The report said rain was tailing at
The Beulaville Rescue Squad car
ried Chestnutt of Duplin General
Hospital in Kenansville where he
was pronounced dead on arrival.
Johnson charged Humphrey with
failing to yield the right-of-way and
death by vehicle.
Appear In County Schools
Folktellers Bring Out The Duplin Story-Teller
Folktellers Barbara Freeman and
Connie Blake appeared in Duplin
schools last week and Kenansville's
Darlene Frederick listened atten
tively to learn skills useful in her goal
to someday be a professional story
Darlene is a teacher's aide at
Kenansville Elementary School and
has been telling stories in Duplin
schools since beginning her job five
"1 got started five years ago,"
Darlene said. "1 was in a workshop
and I heard Jackie Torrans, who is a
well-known story-teller; that's when
I made up my mind I wanted to do
"I went home that day and
practiced," Darlene smiled. "My
first audience was students at
Kenansville Elementary and then I
went to some of the other schools
and now I've been nominated to go
to Winston-Salem as a story-teller!
"I just love to tell stories,"
Darlene laughed. "I can watch the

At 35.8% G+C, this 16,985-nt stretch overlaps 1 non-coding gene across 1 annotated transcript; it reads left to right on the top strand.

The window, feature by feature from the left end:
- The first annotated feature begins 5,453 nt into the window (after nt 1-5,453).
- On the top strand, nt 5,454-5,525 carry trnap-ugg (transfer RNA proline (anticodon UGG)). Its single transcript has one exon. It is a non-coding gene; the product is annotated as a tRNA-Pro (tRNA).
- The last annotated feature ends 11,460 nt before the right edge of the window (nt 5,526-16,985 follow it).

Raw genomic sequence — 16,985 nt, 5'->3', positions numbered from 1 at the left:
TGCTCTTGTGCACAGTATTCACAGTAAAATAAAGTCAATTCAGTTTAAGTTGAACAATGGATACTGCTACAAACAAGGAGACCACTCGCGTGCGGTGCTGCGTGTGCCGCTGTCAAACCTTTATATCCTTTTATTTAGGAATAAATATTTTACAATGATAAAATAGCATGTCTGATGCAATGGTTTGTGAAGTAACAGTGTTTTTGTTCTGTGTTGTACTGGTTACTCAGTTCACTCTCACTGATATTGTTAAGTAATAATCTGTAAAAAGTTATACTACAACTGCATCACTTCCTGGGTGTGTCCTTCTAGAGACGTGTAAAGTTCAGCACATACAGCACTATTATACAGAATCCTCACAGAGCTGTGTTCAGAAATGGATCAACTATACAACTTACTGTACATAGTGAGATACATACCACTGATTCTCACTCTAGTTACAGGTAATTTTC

expressions on the children's faces
and know whether I'm doing a good
job or not. And, I'm really looking
forward to meeting with an adult
audience ? I've never worked with
ages above the seventh grade, yet.
"But, adults I think would like
ghost stories," Darlene continued.
"Yes, I think I'd tell them ghost
storied, and I've found even the older
people like to hear the Uncle Remus
tales, so, I'd throw in a couple of
"When I first started telling Uncle
Remus tales," Darlene said, liicic
seemed to be some conflict in me
and my audience. But, the tales have
to be put in perspective as a thing of
the past ? as a part of the Black
heritage ? a part to be proud of and
not be ashamed of the dialect.
"I would welcome the opportunity
to expand my story-telling to adult
audiences and I want local civic or
social groups to feel free to contact